God summoned the idolatrous Israelites, in contrast to the righteous (Isaiah 57:1-2), to come before Him for judgment. Rather than behaving like descendants of Abraham and Sarah (cf. Isaiah 51:2), these wicked Israelites were acting as though their father was an adulterer and their mother a sorceress and a prostitute. That is, they were congenitally selfish, unfaithful to God, and wayward.
"Adultery . . . expresses the principle (unfaithfulness to the covenant); prostitution the practice (devotion to lovers other than the Lord). The adulterer gives his love elsewhere; the prostitute takes other lovers." [Note: Motyer, p. 472.]
Rampant apostasy 57:3-13
Isaiah identified another mark of Israel, which boasted in its election by God and viewed righteousness in terms of correct worship ritual. This was the widespread departure of the nation from God (apostasy). She had forsaken God and had pursued idols.
Evidently the people these wicked Israelites mocked were the righteous minority among them. Like children, they ridiculed the righteous for being different from themselves. They were rebellious and deceitful in their relationship to the Lord.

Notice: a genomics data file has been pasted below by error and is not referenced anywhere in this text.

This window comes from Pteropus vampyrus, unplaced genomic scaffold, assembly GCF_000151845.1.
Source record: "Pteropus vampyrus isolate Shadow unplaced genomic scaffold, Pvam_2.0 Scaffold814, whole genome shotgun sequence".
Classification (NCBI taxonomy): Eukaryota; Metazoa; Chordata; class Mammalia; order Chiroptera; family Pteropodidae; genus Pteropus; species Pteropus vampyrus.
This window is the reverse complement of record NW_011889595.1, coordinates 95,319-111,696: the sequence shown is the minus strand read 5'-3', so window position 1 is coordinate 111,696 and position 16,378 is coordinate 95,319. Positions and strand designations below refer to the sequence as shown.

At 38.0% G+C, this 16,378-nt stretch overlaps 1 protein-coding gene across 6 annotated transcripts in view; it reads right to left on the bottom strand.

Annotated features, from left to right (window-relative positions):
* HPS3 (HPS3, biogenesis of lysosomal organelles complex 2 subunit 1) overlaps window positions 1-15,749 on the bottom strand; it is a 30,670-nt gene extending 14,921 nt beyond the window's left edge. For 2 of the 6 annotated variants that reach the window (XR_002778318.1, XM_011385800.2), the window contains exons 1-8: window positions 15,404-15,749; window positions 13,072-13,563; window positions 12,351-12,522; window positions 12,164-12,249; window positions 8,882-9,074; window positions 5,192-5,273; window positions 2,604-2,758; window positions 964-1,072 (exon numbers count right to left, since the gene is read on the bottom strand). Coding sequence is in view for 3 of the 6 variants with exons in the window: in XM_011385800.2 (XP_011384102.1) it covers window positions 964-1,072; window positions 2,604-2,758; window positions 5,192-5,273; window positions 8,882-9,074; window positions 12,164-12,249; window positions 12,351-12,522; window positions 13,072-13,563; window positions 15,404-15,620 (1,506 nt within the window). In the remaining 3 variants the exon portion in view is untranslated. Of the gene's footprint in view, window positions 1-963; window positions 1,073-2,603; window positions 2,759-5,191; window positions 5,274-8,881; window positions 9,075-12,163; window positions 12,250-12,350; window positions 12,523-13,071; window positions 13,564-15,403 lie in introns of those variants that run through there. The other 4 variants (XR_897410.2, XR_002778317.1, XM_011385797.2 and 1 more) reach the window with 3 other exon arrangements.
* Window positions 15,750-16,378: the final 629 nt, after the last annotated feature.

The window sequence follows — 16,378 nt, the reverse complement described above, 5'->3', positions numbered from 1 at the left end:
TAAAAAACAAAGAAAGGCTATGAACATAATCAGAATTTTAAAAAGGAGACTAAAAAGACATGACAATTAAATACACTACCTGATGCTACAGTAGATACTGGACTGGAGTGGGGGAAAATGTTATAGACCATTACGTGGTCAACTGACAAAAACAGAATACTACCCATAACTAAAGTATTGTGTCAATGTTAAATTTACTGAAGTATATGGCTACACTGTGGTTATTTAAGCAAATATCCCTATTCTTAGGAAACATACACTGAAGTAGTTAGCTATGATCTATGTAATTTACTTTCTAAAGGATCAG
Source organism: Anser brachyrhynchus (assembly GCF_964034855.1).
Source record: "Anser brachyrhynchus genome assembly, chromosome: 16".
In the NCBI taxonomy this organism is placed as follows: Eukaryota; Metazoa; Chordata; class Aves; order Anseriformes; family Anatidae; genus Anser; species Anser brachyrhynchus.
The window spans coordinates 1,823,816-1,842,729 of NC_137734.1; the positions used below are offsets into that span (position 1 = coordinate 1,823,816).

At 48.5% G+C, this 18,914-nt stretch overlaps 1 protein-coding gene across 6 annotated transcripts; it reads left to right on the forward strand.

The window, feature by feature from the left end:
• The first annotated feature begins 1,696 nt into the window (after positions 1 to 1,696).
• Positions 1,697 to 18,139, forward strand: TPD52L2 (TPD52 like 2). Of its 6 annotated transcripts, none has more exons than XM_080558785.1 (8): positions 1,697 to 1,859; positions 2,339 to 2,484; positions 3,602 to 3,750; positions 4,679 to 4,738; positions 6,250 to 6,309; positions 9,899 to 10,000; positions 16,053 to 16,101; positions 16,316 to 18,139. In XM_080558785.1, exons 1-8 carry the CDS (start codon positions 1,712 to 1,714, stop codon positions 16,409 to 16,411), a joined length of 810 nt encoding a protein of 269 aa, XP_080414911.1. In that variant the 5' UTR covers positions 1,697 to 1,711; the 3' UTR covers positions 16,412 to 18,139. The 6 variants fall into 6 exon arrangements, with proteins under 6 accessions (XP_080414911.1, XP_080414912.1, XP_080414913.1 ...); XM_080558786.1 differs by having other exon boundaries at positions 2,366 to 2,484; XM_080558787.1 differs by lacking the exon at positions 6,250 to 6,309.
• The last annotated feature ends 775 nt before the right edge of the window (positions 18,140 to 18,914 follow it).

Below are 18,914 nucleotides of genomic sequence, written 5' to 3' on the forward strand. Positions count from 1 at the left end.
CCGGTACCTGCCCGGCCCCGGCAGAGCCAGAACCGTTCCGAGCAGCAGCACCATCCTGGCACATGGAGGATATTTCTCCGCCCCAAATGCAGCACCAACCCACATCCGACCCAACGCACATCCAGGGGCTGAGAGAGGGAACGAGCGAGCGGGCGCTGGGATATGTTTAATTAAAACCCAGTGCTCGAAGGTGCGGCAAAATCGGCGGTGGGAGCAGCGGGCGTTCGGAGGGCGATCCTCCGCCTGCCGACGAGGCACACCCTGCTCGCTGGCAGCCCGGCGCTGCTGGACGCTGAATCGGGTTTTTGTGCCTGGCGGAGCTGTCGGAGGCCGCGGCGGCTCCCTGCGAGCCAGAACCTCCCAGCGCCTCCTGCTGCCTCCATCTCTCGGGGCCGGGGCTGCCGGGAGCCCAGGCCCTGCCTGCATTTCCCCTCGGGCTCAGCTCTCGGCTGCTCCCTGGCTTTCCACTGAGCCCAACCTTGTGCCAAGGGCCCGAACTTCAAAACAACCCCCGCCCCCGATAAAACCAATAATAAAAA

They were rebellious and deceitful in that they practiced fertility worship and child sacrifice. They believed connection with nature, rather than a spiritual relationship with the Creator, would yield fertility. They also believed that sacrificing the next generation would guarantee the preservation of the present generation. Of course, the opposite is true. God’s people burned with lust as they carried out these pagan rites in the places thought to be most conducive to their success. "Oaks" (terebinths, Heb. ’elim) may refer to large trees, not a particular variety of tree. These trees were the places and objects of idol worship. [Note: See The New Bible Dictionary, 1962 ed., s.v. "Trees," by F. N. Hepper.] How different a relationship with Yahweh based on trust would have been.